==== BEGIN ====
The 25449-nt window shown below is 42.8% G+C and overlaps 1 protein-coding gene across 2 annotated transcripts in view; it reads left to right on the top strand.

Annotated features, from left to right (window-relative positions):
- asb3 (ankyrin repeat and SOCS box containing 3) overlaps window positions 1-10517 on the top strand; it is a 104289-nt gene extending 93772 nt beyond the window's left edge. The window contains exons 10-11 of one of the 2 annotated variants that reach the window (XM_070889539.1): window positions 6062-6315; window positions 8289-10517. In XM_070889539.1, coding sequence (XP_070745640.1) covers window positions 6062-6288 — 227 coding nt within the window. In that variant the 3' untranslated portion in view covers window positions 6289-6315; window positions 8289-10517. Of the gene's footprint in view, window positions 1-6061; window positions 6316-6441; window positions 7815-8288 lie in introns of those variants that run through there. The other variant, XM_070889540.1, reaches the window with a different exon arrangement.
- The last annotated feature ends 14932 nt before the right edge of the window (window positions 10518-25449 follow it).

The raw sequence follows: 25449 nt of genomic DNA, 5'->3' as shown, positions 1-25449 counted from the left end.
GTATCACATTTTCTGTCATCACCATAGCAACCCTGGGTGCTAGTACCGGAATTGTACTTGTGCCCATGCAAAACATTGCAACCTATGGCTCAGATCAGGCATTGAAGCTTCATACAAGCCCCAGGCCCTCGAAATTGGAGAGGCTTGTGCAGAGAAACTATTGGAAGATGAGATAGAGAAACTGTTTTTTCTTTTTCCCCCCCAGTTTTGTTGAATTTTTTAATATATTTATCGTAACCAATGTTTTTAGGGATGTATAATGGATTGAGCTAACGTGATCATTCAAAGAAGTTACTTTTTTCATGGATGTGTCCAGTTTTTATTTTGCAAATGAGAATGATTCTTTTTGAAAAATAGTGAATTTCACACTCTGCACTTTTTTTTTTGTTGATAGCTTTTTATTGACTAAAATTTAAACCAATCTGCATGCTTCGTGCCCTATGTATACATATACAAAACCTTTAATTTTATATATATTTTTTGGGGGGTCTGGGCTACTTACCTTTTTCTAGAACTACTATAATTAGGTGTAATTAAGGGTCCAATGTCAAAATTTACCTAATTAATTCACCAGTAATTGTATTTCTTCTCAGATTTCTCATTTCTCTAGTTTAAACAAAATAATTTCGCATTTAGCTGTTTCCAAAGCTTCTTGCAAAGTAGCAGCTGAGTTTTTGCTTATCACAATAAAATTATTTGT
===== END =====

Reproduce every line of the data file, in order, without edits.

The 25449-nt window shown below is 42.8% G+C and overlaps 1 protein-coding gene across 2 annotated transcripts in view; it reads left to right on the top strand.

Annotated features, from left to right (window-relative positions):
- asb3 (ankyrin repeat and SOCS box containing 3) overlaps window positions 1-10517 on the top strand; it is a 104289-nt gene extending 93772 nt beyond the window's left edge. The window contains exons 10-11 of one of the 2 annotated variants that reach the window (XM_070889539.1): window positions 6062-6315; window positions 8289-10517. In XM_070889539.1, coding sequence (XP_070745640.1) covers window positions 6062-6288 — 227 coding nt within the window. In that variant the 3' untranslated portion in view covers window positions 6289-6315; window positions 8289-10517. Of the gene's footprint in view, window positions 1-6061; window positions 6316-6441; window positions 7815-8288 lie in introns of those variants that run through there. The other variant, XM_070889540.1, reaches the window with a different exon arrangement.
- The last annotated feature ends 14932 nt before the right edge of the window (window positions 10518-25449 follow it).

The raw sequence follows: 25449 nt of genomic DNA, 5'->3' as shown, positions 1-25449 counted from the left end.
GTATCACATTTTCTGTCATCACCATAGCAACCCTGGGTGCTAGTACCGGAATTGTACTTGTGCCCATGCAAAACATTGCAACCTATGGCTCAGATCAGGCATTGAAGCTTCATACAAGCCCCAGGCCCTCGAAATTGGAGAGGCTTGTGCAGAGAAACTATTGGAAGATGAGATAGAGAAACTGTTTTTTCTTTTTCCCCCCCAGTTTTGTTGAATTTTTTAATATATTTATCGTAACCAATGTTTTTAGGGATGTATAATGGATTGAGCTAACGTGATCATTCAAAGAAGTTACTTTTTTCATGGATGTGTCCAGTTTTTATTTTGCAAATGAGAATGATTCTTTTTGAAAAATAGTGAATTTCACACTCTGCACTTTTTTTTTTGTTGATAGCTTTTTATTGACTAAAATTTAAACCAATCTGCATGCTTCGTGCCCTATGTATACATATACAAAACCTTTAATTTTATATATATTTTTTGGGGGGTCTGGGCTACTTACCTTTTTCTAGAACTACTATAATTAGGTGTAATTAAGGGTCCAATGTCAAAATTTACCTAATTAATTCACCAGTAATTGTATTTCTTCTCAGATTTCTCATTTCTCTAGTTTAAACAAAATAATTTCGCATTTAGCTGTTTCCAAAGCTTCTTGCAAAGTAGCAGCTGAGTTTTTGCTTATCACAATAAAATTATTTGT